Confronting Science: Melendez-Diaz and the Confrontation Clause of the Sixth Amendment

Article excerpt

In an interesting turn of its docket this year, the U.S. Supreme Court agreed to hear a case with an almost identical issue as a controversial decision from its last term. (1) That second bite at the apple, however, did not bear fruit, with this year's Court issuing a one-sentence opinion and sending it back down to the Virginia Supreme Court, merely instructing its members to make their ruling consistent with last year's Melendez-Diaz v. Massachusetts. (2) The Melendez-Diaz decision addressed the practice of using evidence affidavits in lieu of in-person testimony by forensic examiners, holding that the practice violates the Sixth Amendment to the U.S. Constitution. This article explores this decision and its implications for prosecutors relying on such examinations. (3)


Melendez-Diaz v. Massachusetts

In Melendez-Diaz v. Massachusetts, the Court expounded on its previous ruling in the landmark case Crawford v. Washington, where it interpreted and explored the application of the constitutional provision found in the Sixth Amendment to the Constitution known as the Confrontation Clause. The Sixth Amendment's Confrontation Clause provides that "[i]n all criminal prosecutions, the accused shall enjoy the right ... to be confronted with the witnesses against him." (4) This bedrock procedural guarantee applies to both federal and state prosecutions. (5) In the procedural history of Melendez-Diaz v. Massachusetts, the Massachusetts courts admitted into evidence affidavits reporting the results of forensic analysis, which showed that material seized by the police and connected to the defendant was cocaine. The case hinges on the issue of whether those affidavits are testimonial, rendering the affiants witnesses subject to the defendant's right of confrontation under the Sixth Amendment. (6)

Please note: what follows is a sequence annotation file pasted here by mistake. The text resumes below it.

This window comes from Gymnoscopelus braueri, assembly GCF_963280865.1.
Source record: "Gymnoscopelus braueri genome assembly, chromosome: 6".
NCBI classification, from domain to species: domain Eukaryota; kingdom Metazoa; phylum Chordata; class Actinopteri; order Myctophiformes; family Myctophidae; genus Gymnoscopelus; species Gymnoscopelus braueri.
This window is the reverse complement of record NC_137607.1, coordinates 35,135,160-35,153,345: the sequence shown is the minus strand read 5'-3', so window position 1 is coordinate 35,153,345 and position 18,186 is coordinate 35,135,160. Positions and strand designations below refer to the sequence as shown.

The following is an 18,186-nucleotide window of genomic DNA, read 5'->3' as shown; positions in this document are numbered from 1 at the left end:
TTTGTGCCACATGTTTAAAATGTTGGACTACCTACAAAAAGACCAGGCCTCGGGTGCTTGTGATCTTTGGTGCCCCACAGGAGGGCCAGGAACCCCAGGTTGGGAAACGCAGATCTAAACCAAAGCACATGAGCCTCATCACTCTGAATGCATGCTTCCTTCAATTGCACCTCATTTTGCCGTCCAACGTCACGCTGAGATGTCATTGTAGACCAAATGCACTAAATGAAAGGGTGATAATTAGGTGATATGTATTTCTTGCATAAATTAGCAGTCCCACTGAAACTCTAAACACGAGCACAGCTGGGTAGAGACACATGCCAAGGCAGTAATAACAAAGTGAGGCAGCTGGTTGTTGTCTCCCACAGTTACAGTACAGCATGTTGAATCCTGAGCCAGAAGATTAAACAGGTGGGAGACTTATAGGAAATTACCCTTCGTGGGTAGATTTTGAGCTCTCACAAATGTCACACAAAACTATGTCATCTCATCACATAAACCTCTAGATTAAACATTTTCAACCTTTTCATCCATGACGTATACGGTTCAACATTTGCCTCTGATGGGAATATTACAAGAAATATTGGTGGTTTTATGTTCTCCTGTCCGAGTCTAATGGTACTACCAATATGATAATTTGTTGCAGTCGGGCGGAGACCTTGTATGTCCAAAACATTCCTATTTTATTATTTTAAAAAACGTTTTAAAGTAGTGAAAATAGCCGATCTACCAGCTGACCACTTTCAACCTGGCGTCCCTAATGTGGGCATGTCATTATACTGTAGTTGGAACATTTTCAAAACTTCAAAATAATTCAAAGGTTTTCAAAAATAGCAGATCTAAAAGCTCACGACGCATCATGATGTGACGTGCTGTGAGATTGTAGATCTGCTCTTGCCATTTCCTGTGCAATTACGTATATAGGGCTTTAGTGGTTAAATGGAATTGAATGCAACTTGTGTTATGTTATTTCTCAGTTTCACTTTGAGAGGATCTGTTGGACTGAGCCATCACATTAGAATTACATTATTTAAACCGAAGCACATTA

In 2001, after receiving information on a drug transaction, Boston police officers arrested three men, among them Luis Melendez-Diaz. The officers had witnessed what appeared to be plastic bags containing drugs passed between the men. Once arrested, the three men were put in a police cruiser and transported to the station. After depositing the men at the station, the officers searched the police cruiser and found a plastic bag containing 19 smaller plastic bags hidden in the partition behind the front seat. They submitted the seized evidence to a state laboratory required by law to conduct chemical analysis upon police request. (7)

Melendez-Diaz was charged with distributing cocaine and with trafficking in cocaine in an amount between 14 and 28 grams. (8) At trial, the prosecution placed into evidence the bags seized from the police cruiser. It also submitted three certificates of analysis showing the results of the forensic examination performed on the seized substances.


  The certificates reported the weight of the seized bags and stated
  that the bags "have been examined with the following results: The
  substance was found to contain: Cocaine." (9) The certificates were
  sworn to before a notary public by analysts at the State Laboratory
  Institute of the Massachusetts Department of Public Health, as
  required under Massachusetts law. (10)

Melendez-Diaz objected to the admission of the certificates. He argued that the Confrontation Clause decision in Crawford v. Washington (11) required the analysts to testify in person. The trial court admitted the certificates, as was usual practice and pursuant to state law, as "prima facie evidence of the composition, quality, and the net weight of the narcotic ... analyzed." (12) Melendez-Diaz was found guilty. He appealed, contending, among other things, that admission of the certificates violated his Sixth Amendment right to be confronted with the witnesses against him. (13)

Justice Antonin Scalia, writing for a majority of the Court, found that this rather common practice in many courts was, in fact, a violation of the defendant's Sixth Amendment right to confront witnesses against him. …